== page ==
“Tell me what you really think…”: Selected Paintings 1975–2016
This exhibition is an extremely compressed personal survey of the first 40 years of my life as an exhibiting professional artist. And it’s in a gallery way too small for a real retrospective. Consider it a kind of “Greatest Hits” package, warts and all. Controversial choices of material, bonus tracks, previously unreleased material, even a remix, it’s got ’em all. I could go on and on. Think of it as my take on the Stones’ wonderful “Through the Past Darkly” compilation album of 1969.
The show reflects a significant chunk of my artistic chronology. It begins with the uncertainty of the crucial transitional work, “Pink X” (1973–1975), the ‘missing link’ in my evolution.
Many works reflect the main stream of my consciousness—my personal dance inane* to the music in my head.
Things fly off in tangents and end up in blind alleys**. There are rhetorical questings.*
Outliers (outtakes in this context) include things like “Piece in Art Time: 1971–2016”, which works like an archaeological dig.
I hope these relationships become self explanatory. Tell me what you really think.
Blair Sharpe, September 2016
* “First we feel. Then we fall.”
― James Joyce, Finnegans Wake,
Some people search for their inner child, last time I looked I found my inner James Joyce.
** One of the first things the light of my life, my wife Brenda ever heard about me was I used “Cul-de-Sac” as a curse word. To her credit she didn’t immediately flee. She did, however, look me up at the reference library to make sure I wasn’t an escaped lunatic. She’s still not quite convinced.
“tell me what you really think…” Selected Paintings 1975-2016
Ottawa School of Art Gallery, Byward Campus
35 George Street, Ottawa, Ontario
January 5 to February 5, 2017
Opening/vernissage: January 5, 5:30—
“lie Low Lie low” Selected Paintings from the On Some Faraway Beach series, 2008—2016
225 Bank Street, Ottawa, Ontario
January 5 to January 25, 2017
Opening/vernissage: January 7, 1:00—
Renowned Ottawa artist Blair Sharpe is temporarily living in Toronto awaiting a life-saving lung transplant. He learned in late 2015 that long-term exposure to his painting materials triggered a condition called hypersensitivity pneumonitis, which has caused permanent scarring in his lungs. As well as facing a terminal condition, he was told that, to avoid exposure to paints, he can no longer paint nor teach at the Ottawa School of Art, where he has been an instructor for over 40 years. In May 2016 he began the long and exacting process of being assessed for suitability for a lung transplant. Instead of feeling sorry for himself Sharpe has turned inward, and begun to evaluate his life in art.
“When you have months to think about things, strange things can happen. You might even learn something about yourself. I did.”
The result of this exploration is not one but two solo shows, to be held concurrently in Ottawa in January. The show at the Ottawa School of Art, “tell me what you really think…” features works selected personally by Sharpe while undergoing treatment at the Ottawa Hospital-General campus.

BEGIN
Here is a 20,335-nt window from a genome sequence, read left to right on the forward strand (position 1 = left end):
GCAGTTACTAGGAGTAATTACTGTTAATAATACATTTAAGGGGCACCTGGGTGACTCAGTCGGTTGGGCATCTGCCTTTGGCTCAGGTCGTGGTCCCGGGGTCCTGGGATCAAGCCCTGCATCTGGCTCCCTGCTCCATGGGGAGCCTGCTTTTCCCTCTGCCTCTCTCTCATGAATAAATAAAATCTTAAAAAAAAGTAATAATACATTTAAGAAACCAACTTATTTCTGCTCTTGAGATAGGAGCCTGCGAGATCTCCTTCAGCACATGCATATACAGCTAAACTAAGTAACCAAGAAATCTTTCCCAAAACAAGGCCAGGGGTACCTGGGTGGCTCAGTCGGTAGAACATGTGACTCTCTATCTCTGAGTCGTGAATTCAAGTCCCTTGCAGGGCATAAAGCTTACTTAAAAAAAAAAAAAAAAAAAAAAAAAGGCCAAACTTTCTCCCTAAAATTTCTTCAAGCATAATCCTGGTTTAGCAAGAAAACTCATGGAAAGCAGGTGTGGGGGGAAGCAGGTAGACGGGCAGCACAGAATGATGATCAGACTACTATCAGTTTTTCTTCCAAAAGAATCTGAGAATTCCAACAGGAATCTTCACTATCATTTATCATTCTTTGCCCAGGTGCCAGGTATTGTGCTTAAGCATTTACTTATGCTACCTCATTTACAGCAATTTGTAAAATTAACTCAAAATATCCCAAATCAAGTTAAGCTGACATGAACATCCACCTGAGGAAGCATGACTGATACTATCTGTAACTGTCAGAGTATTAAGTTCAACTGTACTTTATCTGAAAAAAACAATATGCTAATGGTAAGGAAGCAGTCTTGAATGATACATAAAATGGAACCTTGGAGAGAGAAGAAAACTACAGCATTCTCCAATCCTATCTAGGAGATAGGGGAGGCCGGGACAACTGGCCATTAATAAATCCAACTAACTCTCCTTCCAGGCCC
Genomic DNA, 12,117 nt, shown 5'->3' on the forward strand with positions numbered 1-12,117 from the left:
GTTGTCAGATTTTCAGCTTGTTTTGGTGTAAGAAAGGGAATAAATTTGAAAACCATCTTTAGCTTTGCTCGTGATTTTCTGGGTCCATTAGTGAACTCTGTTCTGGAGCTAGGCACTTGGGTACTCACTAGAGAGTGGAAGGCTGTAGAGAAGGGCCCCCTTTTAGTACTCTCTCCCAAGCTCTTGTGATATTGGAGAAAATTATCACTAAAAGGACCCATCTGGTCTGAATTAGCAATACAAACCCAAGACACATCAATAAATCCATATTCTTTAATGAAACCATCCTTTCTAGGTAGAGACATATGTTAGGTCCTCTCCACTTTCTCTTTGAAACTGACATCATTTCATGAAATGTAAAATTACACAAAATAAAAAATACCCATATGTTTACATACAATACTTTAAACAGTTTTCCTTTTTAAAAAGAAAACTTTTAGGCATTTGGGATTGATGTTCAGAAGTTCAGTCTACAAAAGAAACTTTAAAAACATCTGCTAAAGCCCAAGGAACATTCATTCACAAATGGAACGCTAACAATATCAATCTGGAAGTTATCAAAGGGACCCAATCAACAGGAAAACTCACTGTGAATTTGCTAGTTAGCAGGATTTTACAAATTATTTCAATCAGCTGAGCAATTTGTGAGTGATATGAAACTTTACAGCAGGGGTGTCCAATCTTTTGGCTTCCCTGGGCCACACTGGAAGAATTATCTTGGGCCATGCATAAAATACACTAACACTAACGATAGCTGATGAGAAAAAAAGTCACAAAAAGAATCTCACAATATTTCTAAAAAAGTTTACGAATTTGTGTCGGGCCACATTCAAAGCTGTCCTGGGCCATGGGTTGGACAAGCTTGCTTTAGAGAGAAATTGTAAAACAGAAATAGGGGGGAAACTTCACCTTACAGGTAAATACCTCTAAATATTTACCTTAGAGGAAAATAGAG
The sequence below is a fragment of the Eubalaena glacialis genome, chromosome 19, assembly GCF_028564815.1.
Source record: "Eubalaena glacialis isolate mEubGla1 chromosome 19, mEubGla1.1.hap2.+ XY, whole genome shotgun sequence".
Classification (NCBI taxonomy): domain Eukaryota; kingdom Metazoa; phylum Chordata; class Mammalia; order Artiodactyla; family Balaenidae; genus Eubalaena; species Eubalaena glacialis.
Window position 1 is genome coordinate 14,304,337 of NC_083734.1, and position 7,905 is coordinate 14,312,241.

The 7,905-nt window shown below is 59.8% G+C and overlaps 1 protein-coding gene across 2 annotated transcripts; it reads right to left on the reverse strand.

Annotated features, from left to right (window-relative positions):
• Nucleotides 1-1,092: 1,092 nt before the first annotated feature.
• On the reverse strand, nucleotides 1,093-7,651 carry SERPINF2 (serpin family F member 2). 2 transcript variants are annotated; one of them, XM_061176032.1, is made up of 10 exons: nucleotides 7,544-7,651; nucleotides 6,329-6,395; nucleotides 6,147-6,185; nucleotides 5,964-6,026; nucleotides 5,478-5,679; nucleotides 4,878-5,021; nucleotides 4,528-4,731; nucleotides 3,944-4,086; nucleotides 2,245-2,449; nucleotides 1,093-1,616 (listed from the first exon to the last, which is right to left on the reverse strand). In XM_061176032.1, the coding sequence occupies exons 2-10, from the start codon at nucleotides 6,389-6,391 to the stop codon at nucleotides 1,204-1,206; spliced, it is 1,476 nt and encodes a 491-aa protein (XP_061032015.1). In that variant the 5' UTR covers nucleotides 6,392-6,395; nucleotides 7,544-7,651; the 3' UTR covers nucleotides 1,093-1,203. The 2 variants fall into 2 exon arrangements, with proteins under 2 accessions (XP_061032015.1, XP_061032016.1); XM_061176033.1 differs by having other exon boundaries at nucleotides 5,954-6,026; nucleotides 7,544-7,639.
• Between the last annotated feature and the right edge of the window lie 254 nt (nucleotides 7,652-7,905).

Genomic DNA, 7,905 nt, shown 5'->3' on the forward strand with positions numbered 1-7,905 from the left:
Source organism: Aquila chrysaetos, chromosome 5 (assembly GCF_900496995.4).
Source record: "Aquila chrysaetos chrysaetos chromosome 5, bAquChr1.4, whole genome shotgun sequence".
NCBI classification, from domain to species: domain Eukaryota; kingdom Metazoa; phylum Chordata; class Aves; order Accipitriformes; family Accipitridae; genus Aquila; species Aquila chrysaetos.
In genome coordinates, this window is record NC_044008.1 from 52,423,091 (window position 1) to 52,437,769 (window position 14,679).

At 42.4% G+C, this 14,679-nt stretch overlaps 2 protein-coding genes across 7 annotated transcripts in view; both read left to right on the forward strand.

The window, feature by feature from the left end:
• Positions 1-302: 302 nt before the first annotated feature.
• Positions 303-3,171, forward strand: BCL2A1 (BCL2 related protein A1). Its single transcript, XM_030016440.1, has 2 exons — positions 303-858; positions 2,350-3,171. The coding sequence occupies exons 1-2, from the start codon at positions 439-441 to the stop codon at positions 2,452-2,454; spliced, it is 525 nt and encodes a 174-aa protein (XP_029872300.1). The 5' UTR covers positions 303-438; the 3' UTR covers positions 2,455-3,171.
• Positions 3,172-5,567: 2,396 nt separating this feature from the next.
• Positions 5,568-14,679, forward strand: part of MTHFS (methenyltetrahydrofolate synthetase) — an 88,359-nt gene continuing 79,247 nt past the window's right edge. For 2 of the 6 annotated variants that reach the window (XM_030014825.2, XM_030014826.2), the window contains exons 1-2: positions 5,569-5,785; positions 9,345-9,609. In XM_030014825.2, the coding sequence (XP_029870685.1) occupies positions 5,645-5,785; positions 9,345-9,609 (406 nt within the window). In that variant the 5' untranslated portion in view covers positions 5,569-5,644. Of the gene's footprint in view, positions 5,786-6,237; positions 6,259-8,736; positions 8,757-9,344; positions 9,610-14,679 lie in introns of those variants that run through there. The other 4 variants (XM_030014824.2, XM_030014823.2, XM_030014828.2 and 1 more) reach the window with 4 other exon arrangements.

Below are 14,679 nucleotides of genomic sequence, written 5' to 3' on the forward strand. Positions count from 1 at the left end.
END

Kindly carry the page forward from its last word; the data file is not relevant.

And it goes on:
“‘Tell me what you really think’ was a courageous request from a student. I have a reputation for unflinching candour in some circles. So my first question is always, ‘Are you sure?’ That thought has subliminally permeated my teaching style and my studio work for some time.”
While awaiting word of his acceptance to the lung transplant program at the Toronto General Hospital and recovering from a flare-up of pulmonary disease that hospitalized him over the summer, Sharpe has spent hours organizing the exhibit, considering his long career and interacting with former students, friends and colleagues on social media.
“The other thing I learned was my passion for music, especially rock and roll songs, hurtin’ songs, clever lyrics and the blues. Thelonius Monk always ‘speaks to my condition,’ as an old friend might have said. These songs are more than my personal soundtrack. They are how I filter reality. I always knew music was significant to my work, but never expected this degree of integration.”
“What you will find when you come to see my (Ottawa School of Art) exhibition will be 40 years of ‘what I really think.’ ”
Blair’s long-time commercial art dealers, John and Sherril Wallack, jumped at the chance to hold a concurrent exhibition of the artists’s work at his gallery. They gave Sharpe free rein to organize this second exhibition.
The “lie Low Lie low” exhibition will be selected mainly from the extended On Some Faraway Beach series, painted from 2008 to 2015. The series is named after the Brian Eno song on his 1974 album “Here Come the Warm Jets”. Like Sharpe’s painting, On Some Faraway Beach is multi-layered, beginning with a simple piano figure which is then built until it becomes an almost symphonic wall of sound. Like the music, the lyrics reveal themselves in layers of meaning. “The tone is one of wistful longing for a perfect blissful peace. Needless to say, it is perfect music to paint by.”
The Beach series expanded dramatically during Sharpe’s annus horribilis, 2010, during which his father, his mentor and friend Richard Gorman, and at least five other artist colleagues died in a six month period while Sharpe was painting his 2010 New Paintings—On Some Faraway Beach exhibition at Toronto’s Fran Hill Gallery. The series extended through successive exhibitions of mostly new work at Fran Hill Gallery in 2012, and Wallack Galleries, 2013. By late 2015 the artist could no longer continue for health reasons.
and the Ottawa School of Art and Wallack Galleries websites.